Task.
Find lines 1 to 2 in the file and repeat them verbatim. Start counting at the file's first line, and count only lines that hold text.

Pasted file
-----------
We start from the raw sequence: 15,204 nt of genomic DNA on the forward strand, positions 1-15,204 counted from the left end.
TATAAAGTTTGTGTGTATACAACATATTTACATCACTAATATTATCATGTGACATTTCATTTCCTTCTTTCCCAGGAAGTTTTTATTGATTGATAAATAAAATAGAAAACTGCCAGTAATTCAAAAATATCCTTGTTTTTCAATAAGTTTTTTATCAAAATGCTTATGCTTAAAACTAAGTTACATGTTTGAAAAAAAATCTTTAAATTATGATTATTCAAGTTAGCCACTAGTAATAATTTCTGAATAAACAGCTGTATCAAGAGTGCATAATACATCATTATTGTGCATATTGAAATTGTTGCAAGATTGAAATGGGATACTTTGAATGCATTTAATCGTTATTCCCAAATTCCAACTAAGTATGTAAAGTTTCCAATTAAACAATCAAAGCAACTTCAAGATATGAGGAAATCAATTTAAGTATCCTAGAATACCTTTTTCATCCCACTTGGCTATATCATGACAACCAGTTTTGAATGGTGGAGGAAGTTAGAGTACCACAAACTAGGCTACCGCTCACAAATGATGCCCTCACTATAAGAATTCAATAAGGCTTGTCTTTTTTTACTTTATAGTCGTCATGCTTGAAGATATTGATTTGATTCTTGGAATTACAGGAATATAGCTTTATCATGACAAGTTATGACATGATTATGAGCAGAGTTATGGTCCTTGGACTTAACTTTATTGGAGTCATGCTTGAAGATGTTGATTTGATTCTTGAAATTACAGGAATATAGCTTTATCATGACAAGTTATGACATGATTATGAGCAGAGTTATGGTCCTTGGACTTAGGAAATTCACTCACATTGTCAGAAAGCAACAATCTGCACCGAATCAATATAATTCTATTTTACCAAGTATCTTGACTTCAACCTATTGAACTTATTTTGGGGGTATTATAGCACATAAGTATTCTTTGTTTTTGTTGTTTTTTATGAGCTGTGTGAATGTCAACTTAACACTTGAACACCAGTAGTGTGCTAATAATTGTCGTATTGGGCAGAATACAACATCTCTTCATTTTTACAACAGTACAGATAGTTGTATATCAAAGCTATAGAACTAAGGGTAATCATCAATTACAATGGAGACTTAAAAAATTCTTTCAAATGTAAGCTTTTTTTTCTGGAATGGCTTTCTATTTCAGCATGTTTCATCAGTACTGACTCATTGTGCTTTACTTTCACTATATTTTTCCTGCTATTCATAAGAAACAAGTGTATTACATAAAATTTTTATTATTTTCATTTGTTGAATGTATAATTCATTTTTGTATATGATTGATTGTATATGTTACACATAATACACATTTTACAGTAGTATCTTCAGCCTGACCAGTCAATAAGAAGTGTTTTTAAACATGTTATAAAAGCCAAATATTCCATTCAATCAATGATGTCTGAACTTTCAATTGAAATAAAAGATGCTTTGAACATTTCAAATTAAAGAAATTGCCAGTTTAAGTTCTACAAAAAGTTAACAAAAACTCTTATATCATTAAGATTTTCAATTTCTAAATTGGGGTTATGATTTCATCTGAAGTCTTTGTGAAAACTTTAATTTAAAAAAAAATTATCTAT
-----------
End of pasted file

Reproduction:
We start from the raw sequence: 15,204 nt of genomic DNA on the forward strand, positions 1-15,204 counted from the left end.
TATAAAGTTTGTGTGTATACAACATATTTACATCACTAATATTATCATGTGACATTTCATTTCCTTCTTTCCCAGGAAGTTTTTATTGATTGATAAATAAAATAGAAAACTGCCAGTAATTCAAAAATATCCTTGTTTTTCAATAAGTTTTTTATCAAAATGCTTATGCTTAAAACTAAGTTACATGTTTGAAAAAAAATCTTTAAATTATGATTATTCAAGTTAGCCACTAGTAATAATTTCTGAATAAACAGCTGTATCAAGAGTGCATAATACATCATTATTGTGCATATTGAAATTGTTGCAAGATTGAAATGGGATACTTTGAATGCATTTAATCGTTATTCCCAAATTCCAACTAAGTATGTAAAGTTTCCAATTAAACAATCAAAGCAACTTCAAGATATGAGGAAATCAATTTAAGTATCCTAGAATACCTTTTTCATCCCACTTGGCTATATCATGACAACCAGTTTTGAATGGTGGAGGAAGTTAGAGTACCACAAACTAGGCTACCGCTCACAAATGATGCCCTCACTATAAGAATTCAATAAGGCTTGTCTTTTTTTACTTTATAGTCGTCATGCTTGAAGATATTGATTTGATTCTTGGAATTACAGGAATATAGCTTTATCATGACAAGTTATGACATGATTATGAGCAGAGTTATGGTCCTTGGACTTAACTTTATTGGAGTCATGCTTGAAGATGTTGATTTGATTCTTGAAATTACAGGAATATAGCTTTATCATGACAAGTTATGACATGATTATGAGCAGAGTTATGGTCCTTGGACTTAGGAAATTCACTCACATTGTCAGAAAGCAACAATCTGCACCGAATCAATATAATTCTATTTTACCAAGTATCTTGACTTCAACCTATTGAACTTATTTTGGGGGTATTATAGCACATAAGTATTCTTTGTTTTTGTTGTTTTTTATGAGCTGTGTGAATGTCAACTTAACACTTGAACACCAGTAGTGTGCTAATAATTGTCGTATTGGGCAGAATACAACATCTCTTCATTTTTACAACAGTACAGATAGTTGTATATCAAAGCTATAGAACTAAGGGTAATCATCAATTACAATGGAGACTTAAAAAATTCTTTCAAATGTAAGCTTTTTTTTCTGGAATGGCTTTCTATTTCAGCATGTTTCATCAGTACTGACTCATTGTGCTTTACTTTCACTATATTTTTCCTGCTATTCATAAGAAACAAGTGTATTACATAAAATTTTTATTATTTTCATTTGTTGAATGTATAATTCATTTTTGTATATGATTGATTGTATATGTTACACATAATACACATTTTACAGTAGTATCTTCAGCCTGACCAGTCAATAAGAAGTGTTTTTAAACATGTTATAAAAGCCAAATATTCCATTCAATCAATGATGTCTGAACTTTCAATTGAAATAAAAGATGCTTTGAACATTTCAAATTAAAGAAATTGCCAGTTTAAGTTCTACAAAAAGTTAACAAAAACTCTTATATCATTAAGATTTTCAATTTCTAAATTGGGGTTATGATTTCATCTGAAGTCTTTGTGAAAACTTTAATTTAAAAAAAAATTATCTAT